My parents are planning their annual trip to the San Francisco in a week. Since their trip (and my worry over two seniors in their mid-seventies driving cross-country) has been on my mind lately, I decided to share a few somewhat lesser-known neighborhoods in San Francisco. Sure, we’ve all heard of Pacific Heights, the Castro, and Haight-Ashbury, but are you familiar with these?
Mission Dolores: This is where San Francisco began. In fact, the mission that the neighborhood is named for was founded in June 1776 and is the oldest surviving structure in San Francisco. Beauty and culture thrive in this historic area.
Cole Valley: Locally-owned, small boutiques, cafes, and restaurants line the streets in Cole Valley, a small community filled with unique character. Be sure to climb the 600-foot-high Tank Hill, where you’ll appreciate sweeping city views.
Hayes Valley: Artsy, fun, funky, and super chic all describe this wonderfully eclectic area, filled with coffee shops, art galleries, and trendy boutiques. This area wasn’t always the hotspot it is today – it was transformed, oddly enough, by the 1989 earthquake, which destroyed the freeway on- and off-ramps that were located here. The lack of noise and the unattractiveness of these ramps allowed for small businesses to rebound and thrive, making Hayes Valley the “it” place to be.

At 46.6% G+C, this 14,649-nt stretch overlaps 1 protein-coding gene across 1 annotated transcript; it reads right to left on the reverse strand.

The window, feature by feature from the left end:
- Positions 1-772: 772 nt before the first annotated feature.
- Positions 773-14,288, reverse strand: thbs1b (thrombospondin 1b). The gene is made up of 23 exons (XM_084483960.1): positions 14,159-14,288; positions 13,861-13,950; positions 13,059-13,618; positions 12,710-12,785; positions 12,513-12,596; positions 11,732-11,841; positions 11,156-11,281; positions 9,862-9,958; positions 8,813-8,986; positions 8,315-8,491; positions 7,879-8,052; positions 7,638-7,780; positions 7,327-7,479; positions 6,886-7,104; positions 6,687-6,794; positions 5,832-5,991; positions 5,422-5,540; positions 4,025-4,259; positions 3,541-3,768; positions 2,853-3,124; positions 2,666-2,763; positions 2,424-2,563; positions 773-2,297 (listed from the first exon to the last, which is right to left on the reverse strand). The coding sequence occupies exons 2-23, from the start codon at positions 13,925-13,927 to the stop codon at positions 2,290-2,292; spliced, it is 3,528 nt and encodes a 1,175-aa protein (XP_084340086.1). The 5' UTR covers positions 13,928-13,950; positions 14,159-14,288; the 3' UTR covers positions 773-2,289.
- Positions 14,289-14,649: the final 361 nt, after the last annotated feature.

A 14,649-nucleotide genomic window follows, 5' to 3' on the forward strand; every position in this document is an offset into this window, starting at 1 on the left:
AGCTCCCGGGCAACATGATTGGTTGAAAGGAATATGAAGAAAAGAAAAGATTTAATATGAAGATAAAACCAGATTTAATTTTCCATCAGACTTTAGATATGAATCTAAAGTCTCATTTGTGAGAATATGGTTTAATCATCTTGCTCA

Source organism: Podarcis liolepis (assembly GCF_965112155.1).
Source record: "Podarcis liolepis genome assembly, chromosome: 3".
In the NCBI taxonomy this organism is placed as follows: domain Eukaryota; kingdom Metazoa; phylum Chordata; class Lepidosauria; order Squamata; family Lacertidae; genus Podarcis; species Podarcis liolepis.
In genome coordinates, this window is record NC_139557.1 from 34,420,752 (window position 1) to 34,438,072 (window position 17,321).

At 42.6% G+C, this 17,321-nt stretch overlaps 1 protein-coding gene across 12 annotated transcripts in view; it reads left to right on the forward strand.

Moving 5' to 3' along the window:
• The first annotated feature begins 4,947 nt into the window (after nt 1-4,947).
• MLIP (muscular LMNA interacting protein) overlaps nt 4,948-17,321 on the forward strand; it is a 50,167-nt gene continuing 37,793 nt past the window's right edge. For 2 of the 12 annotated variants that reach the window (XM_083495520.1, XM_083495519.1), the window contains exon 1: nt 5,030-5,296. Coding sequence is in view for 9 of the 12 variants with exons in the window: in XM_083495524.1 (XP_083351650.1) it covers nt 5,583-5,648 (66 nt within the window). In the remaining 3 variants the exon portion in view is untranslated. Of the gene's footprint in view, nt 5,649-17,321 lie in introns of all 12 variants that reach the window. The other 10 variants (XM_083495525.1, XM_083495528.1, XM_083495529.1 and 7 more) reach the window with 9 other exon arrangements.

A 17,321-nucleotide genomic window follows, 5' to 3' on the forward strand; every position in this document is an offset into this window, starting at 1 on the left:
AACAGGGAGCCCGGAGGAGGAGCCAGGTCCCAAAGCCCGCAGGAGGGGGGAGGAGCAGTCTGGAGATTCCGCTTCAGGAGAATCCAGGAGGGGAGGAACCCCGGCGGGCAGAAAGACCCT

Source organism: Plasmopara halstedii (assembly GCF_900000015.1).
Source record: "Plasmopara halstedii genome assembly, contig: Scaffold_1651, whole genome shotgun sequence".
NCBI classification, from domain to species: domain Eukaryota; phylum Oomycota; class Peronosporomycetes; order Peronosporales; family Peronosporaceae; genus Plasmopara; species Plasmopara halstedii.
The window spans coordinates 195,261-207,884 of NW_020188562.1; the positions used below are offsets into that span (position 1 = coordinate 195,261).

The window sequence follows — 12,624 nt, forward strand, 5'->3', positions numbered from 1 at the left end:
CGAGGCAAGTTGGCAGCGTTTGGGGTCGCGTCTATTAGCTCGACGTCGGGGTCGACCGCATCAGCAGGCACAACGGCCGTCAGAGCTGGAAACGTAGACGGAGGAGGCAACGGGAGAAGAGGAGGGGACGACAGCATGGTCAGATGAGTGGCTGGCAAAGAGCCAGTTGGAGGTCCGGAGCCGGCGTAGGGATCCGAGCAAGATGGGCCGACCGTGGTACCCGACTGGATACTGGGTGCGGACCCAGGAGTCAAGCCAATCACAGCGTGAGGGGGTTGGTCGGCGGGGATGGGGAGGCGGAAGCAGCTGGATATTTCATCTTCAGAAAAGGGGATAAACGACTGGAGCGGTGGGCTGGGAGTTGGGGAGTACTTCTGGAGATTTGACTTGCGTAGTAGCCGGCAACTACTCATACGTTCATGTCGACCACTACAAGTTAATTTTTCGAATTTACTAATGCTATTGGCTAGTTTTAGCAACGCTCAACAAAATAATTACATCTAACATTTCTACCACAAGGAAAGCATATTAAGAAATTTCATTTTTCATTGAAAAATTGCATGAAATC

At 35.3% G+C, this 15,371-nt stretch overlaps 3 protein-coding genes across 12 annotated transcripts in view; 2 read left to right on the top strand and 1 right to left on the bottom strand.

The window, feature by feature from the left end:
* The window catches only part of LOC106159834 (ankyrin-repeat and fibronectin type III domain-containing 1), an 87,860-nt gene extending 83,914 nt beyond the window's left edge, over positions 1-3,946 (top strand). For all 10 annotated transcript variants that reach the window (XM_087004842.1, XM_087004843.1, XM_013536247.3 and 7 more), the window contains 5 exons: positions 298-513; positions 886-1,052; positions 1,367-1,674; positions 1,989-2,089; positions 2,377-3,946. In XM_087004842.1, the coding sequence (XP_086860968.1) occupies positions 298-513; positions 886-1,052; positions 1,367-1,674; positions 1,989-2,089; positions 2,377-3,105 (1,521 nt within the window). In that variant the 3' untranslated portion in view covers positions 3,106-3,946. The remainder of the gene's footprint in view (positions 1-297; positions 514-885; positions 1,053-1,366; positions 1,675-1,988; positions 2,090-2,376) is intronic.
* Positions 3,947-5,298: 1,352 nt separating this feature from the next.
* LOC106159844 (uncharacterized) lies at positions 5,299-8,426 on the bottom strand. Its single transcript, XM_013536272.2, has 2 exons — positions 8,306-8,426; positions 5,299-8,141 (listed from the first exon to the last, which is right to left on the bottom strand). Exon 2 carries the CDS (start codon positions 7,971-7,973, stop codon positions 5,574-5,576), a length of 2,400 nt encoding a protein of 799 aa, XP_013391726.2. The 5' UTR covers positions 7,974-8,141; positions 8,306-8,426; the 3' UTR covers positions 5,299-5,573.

Inner Sunset: This foggy, slightly edgy neighborhood is a favorite among San Francisco residents because of its diversity and great mix of ethnic restaurants. This little oasis has a small-town feel, where store owners know their customers by name and everyone knows their neighbors.
Embarcadero: What’s life in San Francisco without the bay? Live in this bayside neighborhood and you’ll enjoy watching the boats – or boating yourself. Historic Jackson Square is located near here with elegant buildings dating to the 1800s.